In what's widely considered the most significant regulatory action to date on pet insurance, the National Association of Insurance Commissioners (NAIC) may soon release a new model law governing the policies. Here is what it could mean for consumers.

Key Takeaways

  • A National Association of Insurance Commissioners (NAIC) working group is crafting a new model law for pet insurance, expected later this year.
  • The effort intends to bring greater consistency to pet insurance rules, more protections for consumers, and clarification for insurers.
  • The proposed standards arrive as the pet market experiences rapid growth.

Behind the NAIC's Pet Project

The NAIC’s Property and Casualty Insurance Committee launched the Pet Insurance Working Group in 2019, spurred by brisk growth in the pet insurance market as well as regulatory probes and disciplinary actions in a few states. Its springboard was the NAIC publication A Regulator's Guide to Pet Insurance, which informs the model law draft. Pending further discussions and reviews, a final version of the model law could be released later this year.

The Pet Insurance Working Group will give a status report to the Property and Casualty Insurance Committee on April 13, during its spring national meeting, according to an NAIC spokesperson. 

The group is "still working through the model and taking comments as it looks to come to consensus on all sections," the spokesperson says.

So far, for example, preliminary discussions over the last month have led to:

  • A tightened definition of pre-existing conditions.
  • A clause allowing the use of sources beyond a pet’s medical record to verify a pre-existing condition.
  • Language stating the burden lies with the insurer to prove that a pre-existing condition exclusion would apply.

Confused Consumers, Inconsistent Regulation

Consumers have often struggled to navigate what’s been a state-by-state patchwork of pet insurance rules and protections. Common concerns include rising rates, claim denials, how pre-existing conditions are defined, and coverage exclusions. The NAIC model law aims to bring more uniformity, although it’s up to the individual states to consider, adopt, or adapt the framework.

"Pet insurance surely needs reform, and the current changes seem to be a step in that direction," Robert Hunter, director of insurance at the Consumer Federation of America, told Investopedia. He points out that the NAIC working draft may not be indicative of a final direction and that it’s important for consumers to continue to evaluate pet insurance "with great care."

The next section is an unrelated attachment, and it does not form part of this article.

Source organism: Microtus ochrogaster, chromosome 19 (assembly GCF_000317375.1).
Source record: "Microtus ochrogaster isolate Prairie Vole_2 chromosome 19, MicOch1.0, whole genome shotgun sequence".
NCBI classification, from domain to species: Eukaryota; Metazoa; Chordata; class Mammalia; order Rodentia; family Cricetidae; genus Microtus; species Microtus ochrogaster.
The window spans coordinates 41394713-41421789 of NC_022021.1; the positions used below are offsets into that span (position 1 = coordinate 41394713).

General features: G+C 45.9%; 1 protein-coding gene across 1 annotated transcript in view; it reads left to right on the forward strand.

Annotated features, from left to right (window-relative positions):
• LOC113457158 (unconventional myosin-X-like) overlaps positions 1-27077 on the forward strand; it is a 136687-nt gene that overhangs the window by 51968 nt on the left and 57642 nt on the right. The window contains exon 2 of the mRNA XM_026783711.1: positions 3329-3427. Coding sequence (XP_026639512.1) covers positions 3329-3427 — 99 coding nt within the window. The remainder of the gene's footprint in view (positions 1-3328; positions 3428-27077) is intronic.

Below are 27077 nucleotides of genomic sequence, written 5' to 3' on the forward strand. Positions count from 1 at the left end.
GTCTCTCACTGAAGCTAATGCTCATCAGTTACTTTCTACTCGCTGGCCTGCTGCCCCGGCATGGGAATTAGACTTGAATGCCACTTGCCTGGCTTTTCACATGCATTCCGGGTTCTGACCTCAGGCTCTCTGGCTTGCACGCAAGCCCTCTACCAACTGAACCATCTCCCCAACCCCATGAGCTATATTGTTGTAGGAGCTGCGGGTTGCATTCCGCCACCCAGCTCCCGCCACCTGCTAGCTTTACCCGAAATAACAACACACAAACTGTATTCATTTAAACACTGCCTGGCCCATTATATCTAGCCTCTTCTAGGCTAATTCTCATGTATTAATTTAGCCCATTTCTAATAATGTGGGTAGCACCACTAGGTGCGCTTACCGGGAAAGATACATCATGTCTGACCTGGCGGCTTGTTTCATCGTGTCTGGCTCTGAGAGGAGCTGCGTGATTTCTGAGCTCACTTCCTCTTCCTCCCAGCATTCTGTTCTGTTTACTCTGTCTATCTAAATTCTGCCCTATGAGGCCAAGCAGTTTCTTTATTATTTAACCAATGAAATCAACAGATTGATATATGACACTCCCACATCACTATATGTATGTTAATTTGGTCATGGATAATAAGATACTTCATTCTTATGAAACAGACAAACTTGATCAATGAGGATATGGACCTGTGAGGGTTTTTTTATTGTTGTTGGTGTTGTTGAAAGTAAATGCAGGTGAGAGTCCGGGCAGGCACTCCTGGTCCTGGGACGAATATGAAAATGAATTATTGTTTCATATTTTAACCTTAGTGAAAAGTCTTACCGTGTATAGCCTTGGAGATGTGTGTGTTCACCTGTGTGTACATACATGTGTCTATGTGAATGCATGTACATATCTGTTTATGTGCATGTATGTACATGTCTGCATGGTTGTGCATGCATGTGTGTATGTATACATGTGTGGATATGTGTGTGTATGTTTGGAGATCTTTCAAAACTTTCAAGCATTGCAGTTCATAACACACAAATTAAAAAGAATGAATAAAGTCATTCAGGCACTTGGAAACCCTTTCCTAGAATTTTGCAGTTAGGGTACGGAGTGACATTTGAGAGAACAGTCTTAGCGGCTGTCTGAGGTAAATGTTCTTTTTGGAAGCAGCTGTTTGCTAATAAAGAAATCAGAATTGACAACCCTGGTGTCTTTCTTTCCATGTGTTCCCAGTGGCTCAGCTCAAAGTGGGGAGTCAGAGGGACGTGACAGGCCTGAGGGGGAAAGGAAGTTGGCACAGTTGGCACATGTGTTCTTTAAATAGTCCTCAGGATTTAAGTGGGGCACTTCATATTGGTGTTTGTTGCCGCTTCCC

Regulation varies widely, and California is currently the only state with a law specifically governing pet insurance, the NAIC says. Its law requires policies to have clear language on coverage limits, lifetime limits, waiting periods, and deductibles. On top of that, a bill introduced earlier this year seeks to expand the state’s protections, requiring pet insurance to fully cover the cost of spaying and neutering cats and dogs and adding insurance cancellation protections for policyholders.

A Billion-Dollar Market...and Growing

The increased regulatory attention follows a rise in pet insurance sales—and pet spending in general—nationwide.

The pet insurance sector (made up of about 20 companies) posted gross written premiums of $1.56 billion at year-end 2019, up 24% from the prior year, according to the latest data from the North American Pet Health Insurance Association (NAPHIA), whose members represent 97% of pet policies in the U.S. and Canada. Nearly 2.8 million pets were insured at the end of 2019.

Overall in 2020, U.S. consumers spent $103.6 billion on pets—the highest level in industry history, says Steve King, president and CEO of the American Pet Products Association (APPA). "We are bullish for the coming year,” he notes, “projecting growth of 5.8%—well above the historical average of 3% to 4%."

Some evidence suggests that the pandemic sparked a pet ownership boomlet, with more families adopting or buying pets as they embraced remote work and sought extra companionship. One in 10 adults ages 50 to 80 got a new "pandemic pet" between March 2020 and January 2021, according to a poll from the University of Michigan’s Institute for Healthcare Policy and Innovation. And a biennial survey by the APPA finds that 84.9 million U.S. households now own a pet, up from up from 79.7 million in 2015.

What Consumers Can Do Now

States aren’t obligated to adopt or adapt its model laws, but the NAIC says most that do typically do so within three years. 

In the meantime, the California Department of Insurance has a checklist of questions for consumers to consider in evaluating pet insurance. And the NAIC posted advice on assessing the need for pet insurance, comparing policies, as well as considering alternatives to pet insurance.